Expert Level - The 10,000 Hour Rule
by Victor Antonio, Sales Influence
In one study conducted by Psychologist K. Anders Ericcson done at the Academy of Music in Berlin three groups of violinists were studied. The first group had stars pupils, the second had good students and the third had students who would probably never play professionally. The groups started out at the age of 5 and in the beginning they all practiced roughly the same amount of time for the first few years. Around eight years of age the difference in commitment to the craft started to become obvious.
Here are the numbers of hours per week and by age practiced by those who would go on to become stars:
- 5 years old = 2-3 hours
- 9 years old = 6 hours
- 12 years old = 8 hours
- 14 years old = 16 hours
- 21 years old = 30 hours
By the age of 21 the elite violinists had each practiced a total of 10,000 hours. Ericcson went on to look at professional pianists and found the same to be true. By the age of twenty, the amateur pianists had logged a total of 2,000 hours of practice while the elite pianists had reach the 10,000 hour mark.
In the book Outliers, Malcolm Gladwell puts forth the premise that to be an expert in your field requires a devotion to one’s craft for at least 10,000 hours. Gladwell and other elites cited in the book challenge the premise that genius or being gifted is a matter of innate talent. In fact, closer analysis of success stories prove out that the element of innate talent plays a lesser role in achieving expert status than one might think.
Gladwell also points out something quite fascinating and worth remembering. In his study, Ericcson didn’t find any ‘naturals’ or prodigies who effortless mastered their instrument. Neither did Ericcson find ordinary people who worked harder than anyone else and yet never made it to the top. In other words, he never found people worked hard and never made it.
The correlation between good and expert is clearly delineated by the amount of practice the musicians put in. Given the opportunity to be in a good music school, those who worked harder made it to the top regardless of innate talent or disadvantaged upbringing.
Gladwell goes on to give other examples like the Beatles, who before making it big had logged more than 10,000 of playing on stage in four years while similar bands had only a fraction of that experience. Bill Gates, who through serendipitous opportunities, had logged in more than 10,000 hours of programming by the time he dropped out of Harvard in his first year thereby giving him an enormous advantage over other developers at that time. “If there were fifty in the world, I’d be stunned,” says Gates.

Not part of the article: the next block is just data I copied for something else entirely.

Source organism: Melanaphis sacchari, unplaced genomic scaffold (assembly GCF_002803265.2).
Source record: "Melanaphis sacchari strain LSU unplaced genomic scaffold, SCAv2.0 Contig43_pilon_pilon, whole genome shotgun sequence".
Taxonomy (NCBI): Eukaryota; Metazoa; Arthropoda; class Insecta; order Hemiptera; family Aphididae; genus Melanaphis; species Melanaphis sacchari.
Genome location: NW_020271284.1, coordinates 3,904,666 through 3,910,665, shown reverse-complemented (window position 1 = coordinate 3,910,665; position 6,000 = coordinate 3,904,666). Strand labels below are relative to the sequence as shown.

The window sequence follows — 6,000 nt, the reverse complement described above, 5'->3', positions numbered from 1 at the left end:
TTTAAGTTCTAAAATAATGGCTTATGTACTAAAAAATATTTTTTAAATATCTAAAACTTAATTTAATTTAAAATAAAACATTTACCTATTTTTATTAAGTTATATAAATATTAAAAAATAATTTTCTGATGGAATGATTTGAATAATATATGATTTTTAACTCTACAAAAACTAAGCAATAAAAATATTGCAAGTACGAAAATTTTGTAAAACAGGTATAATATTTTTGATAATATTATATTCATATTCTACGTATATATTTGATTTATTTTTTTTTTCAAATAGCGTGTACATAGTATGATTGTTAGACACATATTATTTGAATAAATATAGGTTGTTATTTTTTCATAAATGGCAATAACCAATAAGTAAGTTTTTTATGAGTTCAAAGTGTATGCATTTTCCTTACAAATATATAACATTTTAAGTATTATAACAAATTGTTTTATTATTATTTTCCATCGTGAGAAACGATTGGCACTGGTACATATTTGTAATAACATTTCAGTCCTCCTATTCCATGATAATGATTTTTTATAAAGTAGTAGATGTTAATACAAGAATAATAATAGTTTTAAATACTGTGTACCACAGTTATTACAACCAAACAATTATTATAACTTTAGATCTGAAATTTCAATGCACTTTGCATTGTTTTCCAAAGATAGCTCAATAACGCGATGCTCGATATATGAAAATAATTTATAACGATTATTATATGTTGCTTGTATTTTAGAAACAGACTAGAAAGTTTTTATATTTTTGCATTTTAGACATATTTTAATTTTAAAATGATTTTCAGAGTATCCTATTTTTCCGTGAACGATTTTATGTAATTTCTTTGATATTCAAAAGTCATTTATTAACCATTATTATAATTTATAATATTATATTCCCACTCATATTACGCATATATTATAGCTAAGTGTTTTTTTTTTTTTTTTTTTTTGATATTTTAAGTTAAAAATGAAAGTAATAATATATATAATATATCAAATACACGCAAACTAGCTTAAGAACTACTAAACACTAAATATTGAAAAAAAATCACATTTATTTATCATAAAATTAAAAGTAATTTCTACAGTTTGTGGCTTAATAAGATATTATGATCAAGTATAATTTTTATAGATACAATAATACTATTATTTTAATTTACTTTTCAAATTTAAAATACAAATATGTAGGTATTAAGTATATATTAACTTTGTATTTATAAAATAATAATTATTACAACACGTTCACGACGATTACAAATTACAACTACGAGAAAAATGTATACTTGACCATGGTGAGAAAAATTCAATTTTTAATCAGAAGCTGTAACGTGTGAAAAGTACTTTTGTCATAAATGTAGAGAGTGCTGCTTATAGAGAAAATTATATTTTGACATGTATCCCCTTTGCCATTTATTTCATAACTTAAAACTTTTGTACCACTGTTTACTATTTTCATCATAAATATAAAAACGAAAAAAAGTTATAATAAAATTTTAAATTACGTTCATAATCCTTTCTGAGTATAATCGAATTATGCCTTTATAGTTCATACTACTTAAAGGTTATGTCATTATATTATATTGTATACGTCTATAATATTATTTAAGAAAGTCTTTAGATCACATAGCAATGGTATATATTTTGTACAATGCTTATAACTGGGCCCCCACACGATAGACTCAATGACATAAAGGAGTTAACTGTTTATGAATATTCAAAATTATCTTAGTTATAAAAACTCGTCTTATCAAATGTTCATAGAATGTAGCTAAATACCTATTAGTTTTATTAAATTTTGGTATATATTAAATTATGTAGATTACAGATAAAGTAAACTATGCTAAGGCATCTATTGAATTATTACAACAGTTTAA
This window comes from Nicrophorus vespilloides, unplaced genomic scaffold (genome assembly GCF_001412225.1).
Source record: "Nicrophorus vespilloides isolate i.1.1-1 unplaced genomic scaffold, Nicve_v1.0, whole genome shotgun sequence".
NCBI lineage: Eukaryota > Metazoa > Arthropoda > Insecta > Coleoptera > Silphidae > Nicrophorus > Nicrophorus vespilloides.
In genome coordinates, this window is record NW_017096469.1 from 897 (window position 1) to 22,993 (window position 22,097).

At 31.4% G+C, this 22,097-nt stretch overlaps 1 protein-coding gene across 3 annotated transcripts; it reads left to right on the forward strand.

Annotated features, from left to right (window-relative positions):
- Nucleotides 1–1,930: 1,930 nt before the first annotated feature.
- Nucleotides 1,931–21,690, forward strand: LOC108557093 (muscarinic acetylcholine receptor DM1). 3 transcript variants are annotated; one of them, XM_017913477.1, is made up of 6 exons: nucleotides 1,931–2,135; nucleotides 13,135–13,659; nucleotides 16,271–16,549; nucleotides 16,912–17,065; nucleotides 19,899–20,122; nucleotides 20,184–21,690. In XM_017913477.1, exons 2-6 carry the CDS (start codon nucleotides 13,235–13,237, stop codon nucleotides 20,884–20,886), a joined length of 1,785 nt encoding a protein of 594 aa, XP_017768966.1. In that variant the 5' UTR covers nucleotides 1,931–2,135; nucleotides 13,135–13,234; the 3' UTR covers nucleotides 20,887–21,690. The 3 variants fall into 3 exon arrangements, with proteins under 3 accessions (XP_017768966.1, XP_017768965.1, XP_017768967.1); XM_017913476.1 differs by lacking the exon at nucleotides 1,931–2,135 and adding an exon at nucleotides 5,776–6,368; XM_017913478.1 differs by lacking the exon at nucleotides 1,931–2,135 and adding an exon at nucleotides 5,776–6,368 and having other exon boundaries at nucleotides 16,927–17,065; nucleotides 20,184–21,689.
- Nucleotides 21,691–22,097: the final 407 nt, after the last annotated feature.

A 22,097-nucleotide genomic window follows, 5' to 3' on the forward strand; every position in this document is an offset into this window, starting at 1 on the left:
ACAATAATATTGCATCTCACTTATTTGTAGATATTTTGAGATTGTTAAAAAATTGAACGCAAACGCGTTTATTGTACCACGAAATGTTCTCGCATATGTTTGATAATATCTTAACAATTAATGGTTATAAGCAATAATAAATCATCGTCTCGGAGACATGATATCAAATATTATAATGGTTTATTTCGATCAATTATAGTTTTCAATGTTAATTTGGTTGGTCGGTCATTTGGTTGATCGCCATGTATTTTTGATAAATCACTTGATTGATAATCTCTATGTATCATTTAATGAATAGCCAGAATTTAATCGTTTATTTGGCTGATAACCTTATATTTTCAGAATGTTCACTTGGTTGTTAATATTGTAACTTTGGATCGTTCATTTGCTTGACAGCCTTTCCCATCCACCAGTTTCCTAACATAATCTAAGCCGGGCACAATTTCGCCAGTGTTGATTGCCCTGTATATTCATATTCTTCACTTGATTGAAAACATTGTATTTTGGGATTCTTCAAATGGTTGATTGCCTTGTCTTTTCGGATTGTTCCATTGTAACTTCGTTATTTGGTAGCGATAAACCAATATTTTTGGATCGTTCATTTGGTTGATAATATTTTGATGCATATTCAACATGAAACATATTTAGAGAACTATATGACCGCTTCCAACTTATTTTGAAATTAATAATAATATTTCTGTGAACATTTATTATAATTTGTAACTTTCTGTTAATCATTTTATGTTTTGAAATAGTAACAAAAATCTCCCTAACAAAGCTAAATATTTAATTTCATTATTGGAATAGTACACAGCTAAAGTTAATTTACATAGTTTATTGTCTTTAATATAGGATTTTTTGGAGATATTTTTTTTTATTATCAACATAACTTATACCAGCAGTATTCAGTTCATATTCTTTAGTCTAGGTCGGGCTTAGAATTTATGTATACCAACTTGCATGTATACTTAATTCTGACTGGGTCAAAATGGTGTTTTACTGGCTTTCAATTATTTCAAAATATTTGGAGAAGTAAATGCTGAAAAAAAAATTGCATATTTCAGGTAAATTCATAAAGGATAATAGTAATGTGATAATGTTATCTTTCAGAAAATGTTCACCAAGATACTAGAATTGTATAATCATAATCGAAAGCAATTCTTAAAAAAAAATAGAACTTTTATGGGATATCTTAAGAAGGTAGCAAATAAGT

What does it take to be the best? Aside from opportunity and access, it seems that being the best requires us to do what most of us have known all along, work hard. If you believe Gladwell’s conclusion, you also know that hard work can now be measured in terms of the amount of time you’re willing to devote to becoming the best.
I believe this number to be true. I started selling around 1995 and as I reflect back on my time traveling and selling, the milestone of 10,000 hours makes sense to me. When you first start selling and you don’t know what you’re doing, you feel clumsy selling. But over time with enough practice the knack for selling becomes second nature. You move from being unconsciously incompetent (not knowing that you don’t know) to unconscious competence (not having to think about what you do know). I´m sure if you were to ask sales expert Zig Ziglar (pictured with me) he´d confirm that he himself logged at least 10,000 hours in his sales career before he really started making his mark.
How can you use this new metric of talent and expert status? First, you now know that to be an expert in your field requires that you to put in 10,000 focused hours on developing your craft and expertise. There is no shortcut.
Second, when others try to offer you their services, you now have a way of measuring their expertise. Ask them tough questions, but more specifically, ask them how much experience they’ve had in the area of expertise they’re offering. Try to get an accurate hour count of just how long they’ve been at it so that you can weed out the ‘amateurs’ from the real field experts.
Lastly, it’s not innate talent that gets people to the top. Success doesn’t just happen overnight for people, it happens over time. It takes long hours and hard work to be the best. It isn’t until you’ve logged your time through thousands hours of dedication that can you demand recognition or payment for that matter. Experts get paid well and gain the recognition they receive for one simple reason…they’ve earned it!